It should be no surprise to anyone that security concerns are one of the biggest issues facing businesses in every industry right now. With today's large-scale breaches capable of compromising tens of millions of people's details at once, the consequences for failing to effectively secure assets can be huge, both financially and reputationally.
Despite this, there is not a great deal of confidence in the industry that defenses are up to the job. One study by Venafi, for example, found 87 percent of chief information officers do not believe their security tools can adequately protect their business. Therefore, it's vital that enterprises do more to understand their ecosystem and identify where any gaps may lie. And one of the most effective ways of spotting problems is by conducting penetration testing.
What is penetration testing?
Penetration testing is a systematic process that can probe your security defenses for weak points in much the same way as a criminal would. Essentially, it can be considered a controlled form of hacking, where the tester simulates a real attack, but without the risk of doing any damage.
This can be done through the use of automated tools, which can scan a business' system looking for vulnerabilities. However, the most effective types of penetration testing are those done manually by an experienced tester, as these can directly mimic the techniques used by actual criminals to see how effectively defenses stand up in the real world.
What do these processes involve?
There are a few types of penetration testing that are intended to look at different areas of a business' systems. For instance, external testing is designed to focus on parts of the network that are visible to outsiders, such as the firewalls, web and email servers, and DNS systems. This helps businesses understand how far an attacker may be able to penetrate a network, as well as where they can go once inside.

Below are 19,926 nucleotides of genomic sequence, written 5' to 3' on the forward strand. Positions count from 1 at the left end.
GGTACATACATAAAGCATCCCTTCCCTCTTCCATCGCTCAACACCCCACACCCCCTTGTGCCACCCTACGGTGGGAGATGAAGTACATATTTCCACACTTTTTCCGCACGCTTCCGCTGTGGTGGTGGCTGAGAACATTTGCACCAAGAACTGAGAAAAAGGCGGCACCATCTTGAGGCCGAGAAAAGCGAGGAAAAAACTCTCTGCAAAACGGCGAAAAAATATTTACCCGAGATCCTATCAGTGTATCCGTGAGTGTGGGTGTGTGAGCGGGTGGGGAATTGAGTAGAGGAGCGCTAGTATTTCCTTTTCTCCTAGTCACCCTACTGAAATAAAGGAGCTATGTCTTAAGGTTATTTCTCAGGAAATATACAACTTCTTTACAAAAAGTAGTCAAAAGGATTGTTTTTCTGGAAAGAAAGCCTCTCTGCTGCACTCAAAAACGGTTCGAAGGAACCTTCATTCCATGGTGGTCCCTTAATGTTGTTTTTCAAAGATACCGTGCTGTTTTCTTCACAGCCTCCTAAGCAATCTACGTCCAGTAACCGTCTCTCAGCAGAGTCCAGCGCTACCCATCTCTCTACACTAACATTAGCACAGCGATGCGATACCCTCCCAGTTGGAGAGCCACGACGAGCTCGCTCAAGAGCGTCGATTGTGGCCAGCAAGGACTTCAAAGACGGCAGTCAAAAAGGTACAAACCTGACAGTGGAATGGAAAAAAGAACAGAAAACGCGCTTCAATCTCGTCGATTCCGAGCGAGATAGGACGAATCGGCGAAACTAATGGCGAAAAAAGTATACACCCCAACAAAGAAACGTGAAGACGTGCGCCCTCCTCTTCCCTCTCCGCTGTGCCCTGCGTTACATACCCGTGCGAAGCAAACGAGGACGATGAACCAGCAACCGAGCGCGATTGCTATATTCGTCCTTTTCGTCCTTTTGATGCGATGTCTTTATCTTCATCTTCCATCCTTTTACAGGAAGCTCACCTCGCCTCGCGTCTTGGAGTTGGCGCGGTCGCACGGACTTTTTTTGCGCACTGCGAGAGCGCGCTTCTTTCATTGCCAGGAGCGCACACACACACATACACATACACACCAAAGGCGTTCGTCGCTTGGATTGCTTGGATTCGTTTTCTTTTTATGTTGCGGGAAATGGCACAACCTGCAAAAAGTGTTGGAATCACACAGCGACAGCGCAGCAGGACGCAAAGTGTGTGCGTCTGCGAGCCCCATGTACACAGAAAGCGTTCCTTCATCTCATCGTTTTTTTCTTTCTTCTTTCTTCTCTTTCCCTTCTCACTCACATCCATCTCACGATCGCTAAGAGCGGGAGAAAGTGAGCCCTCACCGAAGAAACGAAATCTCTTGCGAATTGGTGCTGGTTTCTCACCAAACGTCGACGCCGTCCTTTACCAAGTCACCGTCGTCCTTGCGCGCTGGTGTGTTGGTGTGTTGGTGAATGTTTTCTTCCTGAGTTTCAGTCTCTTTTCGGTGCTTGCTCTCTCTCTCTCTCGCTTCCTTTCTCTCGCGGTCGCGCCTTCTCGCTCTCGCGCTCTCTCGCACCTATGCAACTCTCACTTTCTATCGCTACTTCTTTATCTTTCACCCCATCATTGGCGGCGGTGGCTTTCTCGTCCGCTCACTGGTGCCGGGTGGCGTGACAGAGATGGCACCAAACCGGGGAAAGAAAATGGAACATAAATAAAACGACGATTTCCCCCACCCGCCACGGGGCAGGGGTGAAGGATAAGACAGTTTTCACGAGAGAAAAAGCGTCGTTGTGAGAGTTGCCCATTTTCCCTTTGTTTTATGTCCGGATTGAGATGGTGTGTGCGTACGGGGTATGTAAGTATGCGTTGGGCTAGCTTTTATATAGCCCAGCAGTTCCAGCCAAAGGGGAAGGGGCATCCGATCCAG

By contrast, internal testing focuses on testing the threats posed by malicious insiders, and takes places entirely within the firewall. This is particularly useful for determining how safe systems are from issues such as disgruntled employees.
Broadly, penetration testing also falls into two categories - 'black box' and 'white box'. The former is most akin to what a real-world attack would look like, as the hacker is given no information on the company's systems beforehand - they may have nothing except the company's name. Therefore, they must uncover any vulnerabilities by themselves, just like an actual criminal.
White box, on the other hand, sees the tester provided with any relevant information such as the source code. This allows the tester to easily find vulnerabilities without having to hunt for the information. Therefore, it's less like a real hack than a black box test - but it is much less costly and faster, and has its own set of advantages.
What should a good penetration test tell you?
One of the key advantages of a penetration test is that it can uncover vulnerabilities that a business may have been completely unaware of beforehand. Whether it is because they are too close to the system, or they simply do not know how a real hacker would operate, it may often be the case that internal testing fails to spot gaps that can be spotted by a specialist penetration tester.
It can also alert businesses to the true state of their defenses, in particular when it comes to seemingly minor flaws that may not have attracted attention previously. It is often the case that apparently benign issues could be the crack that allows hackers access to a systems, and it is only by conducting operations such as penetration testing that this will become clear.
If your business is concerned about security issues - particularly hacks aimed at businesses with similar profiles to your own - or if you're exposed to risk factors such as a large number of outsourced services or recent major changes to your infrastructure, penetration testing should be a key part of your cybersecurity strategy. Undergoing such a test may well be the health check your company needs to close a gap before it becomes an issue. After all, prevention is better than cure, and this activity is one of the best things you can do to prevent breaches of your network.
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